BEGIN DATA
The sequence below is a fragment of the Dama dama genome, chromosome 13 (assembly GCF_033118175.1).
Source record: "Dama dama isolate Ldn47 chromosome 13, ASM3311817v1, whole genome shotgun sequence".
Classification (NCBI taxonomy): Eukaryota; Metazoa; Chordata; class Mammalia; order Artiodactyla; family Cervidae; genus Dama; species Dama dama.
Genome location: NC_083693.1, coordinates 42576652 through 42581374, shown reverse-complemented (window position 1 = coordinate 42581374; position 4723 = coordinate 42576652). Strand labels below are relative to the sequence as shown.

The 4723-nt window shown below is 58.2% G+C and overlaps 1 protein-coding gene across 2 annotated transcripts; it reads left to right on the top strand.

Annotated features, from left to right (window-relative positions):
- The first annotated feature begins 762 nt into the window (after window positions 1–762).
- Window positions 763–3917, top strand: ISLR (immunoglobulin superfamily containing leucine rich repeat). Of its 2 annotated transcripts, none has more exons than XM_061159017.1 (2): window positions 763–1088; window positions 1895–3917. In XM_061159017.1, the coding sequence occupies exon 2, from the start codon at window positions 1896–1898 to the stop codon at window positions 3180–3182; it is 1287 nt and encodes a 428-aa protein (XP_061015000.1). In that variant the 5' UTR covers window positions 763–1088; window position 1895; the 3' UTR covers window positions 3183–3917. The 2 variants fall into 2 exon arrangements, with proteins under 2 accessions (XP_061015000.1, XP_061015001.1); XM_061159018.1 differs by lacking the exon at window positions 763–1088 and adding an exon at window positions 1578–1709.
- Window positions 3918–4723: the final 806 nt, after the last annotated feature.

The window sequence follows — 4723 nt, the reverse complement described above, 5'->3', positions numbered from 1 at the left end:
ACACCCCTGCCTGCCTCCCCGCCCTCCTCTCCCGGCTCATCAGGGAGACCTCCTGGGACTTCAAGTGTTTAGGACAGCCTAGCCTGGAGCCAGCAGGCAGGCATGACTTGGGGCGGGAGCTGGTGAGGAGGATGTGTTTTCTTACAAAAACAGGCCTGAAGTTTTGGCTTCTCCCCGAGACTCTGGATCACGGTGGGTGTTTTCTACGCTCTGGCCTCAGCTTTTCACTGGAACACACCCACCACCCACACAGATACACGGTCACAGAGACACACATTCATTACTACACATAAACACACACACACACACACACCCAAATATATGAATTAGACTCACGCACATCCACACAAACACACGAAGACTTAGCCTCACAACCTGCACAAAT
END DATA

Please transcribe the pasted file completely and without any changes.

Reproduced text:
The sequence below is a fragment of the Dama dama genome, chromosome 13 (assembly GCF_033118175.1).
Source record: "Dama dama isolate Ldn47 chromosome 13, ASM3311817v1, whole genome shotgun sequence".
Classification (NCBI taxonomy): Eukaryota; Metazoa; Chordata; class Mammalia; order Artiodactyla; family Cervidae; genus Dama; species Dama dama.
Genome location: NC_083693.1, coordinates 42576652 through 42581374, shown reverse-complemented (window position 1 = coordinate 42581374; position 4723 = coordinate 42576652). Strand labels below are relative to the sequence as shown.

The 4723-nt window shown below is 58.2% G+C and overlaps 1 protein-coding gene across 2 annotated transcripts; it reads left to right on the top strand.

Annotated features, from left to right (window-relative positions):
- The first annotated feature begins 762 nt into the window (after window positions 1–762).
- Window positions 763–3917, top strand: ISLR (immunoglobulin superfamily containing leucine rich repeat). Of its 2 annotated transcripts, none has more exons than XM_061159017.1 (2): window positions 763–1088; window positions 1895–3917. In XM_061159017.1, the coding sequence occupies exon 2, from the start codon at window positions 1896–1898 to the stop codon at window positions 3180–3182; it is 1287 nt and encodes a 428-aa protein (XP_061015000.1). In that variant the 5' UTR covers window positions 763–1088; window position 1895; the 3' UTR covers window positions 3183–3917. The 2 variants fall into 2 exon arrangements, with proteins under 2 accessions (XP_061015000.1, XP_061015001.1); XM_061159018.1 differs by lacking the exon at window positions 763–1088 and adding an exon at window positions 1578–1709.
- Window positions 3918–4723: the final 806 nt, after the last annotated feature.

The window sequence follows — 4723 nt, the reverse complement described above, 5'->3', positions numbered from 1 at the left end:
ACACCCCTGCCTGCCTCCCCGCCCTCCTCTCCCGGCTCATCAGGGAGACCTCCTGGGACTTCAAGTGTTTAGGACAGCCTAGCCTGGAGCCAGCAGGCAGGCATGACTTGGGGCGGGAGCTGGTGAGGAGGATGTGTTTTCTTACAAAAACAGGCCTGAAGTTTTGGCTTCTCCCCGAGACTCTGGATCACGGTGGGTGTTTTCTACGCTCTGGCCTCAGCTTTTCACTGGAACACACCCACCACCCACACAGATACACGGTCACAGAGACACACATTCATTACTACACATAAACACACACACACACACACACCCAAATATATGAATTAGACTCACGCACATCCACACAAACACACGAAGACTTAGCCTCACAACCTGCACAAAT